2016 journal article
Autonomous navigation using received signal strength and bearing-only pseudogradient interpolation
ROBOTICS AND AUTONOMOUS SYSTEMS, 75, 129–144.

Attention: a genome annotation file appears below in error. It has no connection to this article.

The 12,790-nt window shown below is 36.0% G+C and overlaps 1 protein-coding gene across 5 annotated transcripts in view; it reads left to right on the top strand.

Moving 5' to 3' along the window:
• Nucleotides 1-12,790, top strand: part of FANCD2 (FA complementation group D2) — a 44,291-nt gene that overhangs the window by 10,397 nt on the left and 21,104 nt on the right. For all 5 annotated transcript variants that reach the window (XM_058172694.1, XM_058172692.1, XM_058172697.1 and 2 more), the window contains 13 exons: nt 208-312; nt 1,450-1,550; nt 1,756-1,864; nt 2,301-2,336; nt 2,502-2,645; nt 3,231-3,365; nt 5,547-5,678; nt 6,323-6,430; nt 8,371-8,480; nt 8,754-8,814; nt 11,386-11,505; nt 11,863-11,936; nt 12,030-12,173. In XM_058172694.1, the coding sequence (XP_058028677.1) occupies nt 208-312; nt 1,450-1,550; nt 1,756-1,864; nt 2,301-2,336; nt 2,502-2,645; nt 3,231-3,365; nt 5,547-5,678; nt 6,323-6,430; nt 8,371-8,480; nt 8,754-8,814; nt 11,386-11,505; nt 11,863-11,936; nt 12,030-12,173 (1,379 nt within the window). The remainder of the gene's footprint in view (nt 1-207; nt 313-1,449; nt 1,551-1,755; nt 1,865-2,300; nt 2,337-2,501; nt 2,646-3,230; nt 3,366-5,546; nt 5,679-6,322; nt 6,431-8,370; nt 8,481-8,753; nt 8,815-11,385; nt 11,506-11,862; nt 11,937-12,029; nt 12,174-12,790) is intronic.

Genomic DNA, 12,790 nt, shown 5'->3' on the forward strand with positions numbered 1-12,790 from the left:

Autonomous mobile robots (AMRs) interacting with an a priori distributed wireless sensor network (WSN) in a region can address the three-tier challenge of navigating in unknown environments: (i) identifying target locations, (ii) planning paths to the targets, and (iii) efficiently executing the navigation paths to the targets. This paper presents low-complexity algorithms to address the second-tier and third-tier challenges, i.e., efficiently planning and executing paths to target locations. These novel approaches use only the information inherent in WSNs, i.e., received signal strength (RSS). The objective is to have the AMR navigate to a target location by: (i) producing an RSS-based artificial magnitude distribution in the navigation region, (ii) using particle filtering based bearing estimation for orientation information, and (iii) using interpolated pseudogradient for efficient path planning and navigation. Here, the AMR does not require: (i) the global location information for itself or the WSN, (ii) a priori information of the direction of a target location, or (iii) sophisticated ranging equipment for prior mapping. The AMR relies only on local, neighborhood information and low-cost wireless directional antennas for navigation. Real-world and simulation experiments, using a variety of node-densities, demonstrate the effectiveness of the proposed schemes. The low-cost, low-complexity advantages of the WSN-AMR interactive navigation provide for efficient map-less and ranging-less navigation methods. Efficient WSN-assisted AMR navigation by only 1 modality, received signal strength.Novel use of standard artificial potential field for way-point estimation.Introducing implicit surfaces for inter-node pseudogradient interpolation in WSN.Novel use of standard particle filtering for RSS-based WSN-node bearing estimation.Extensive simulation and hardware experimental validation.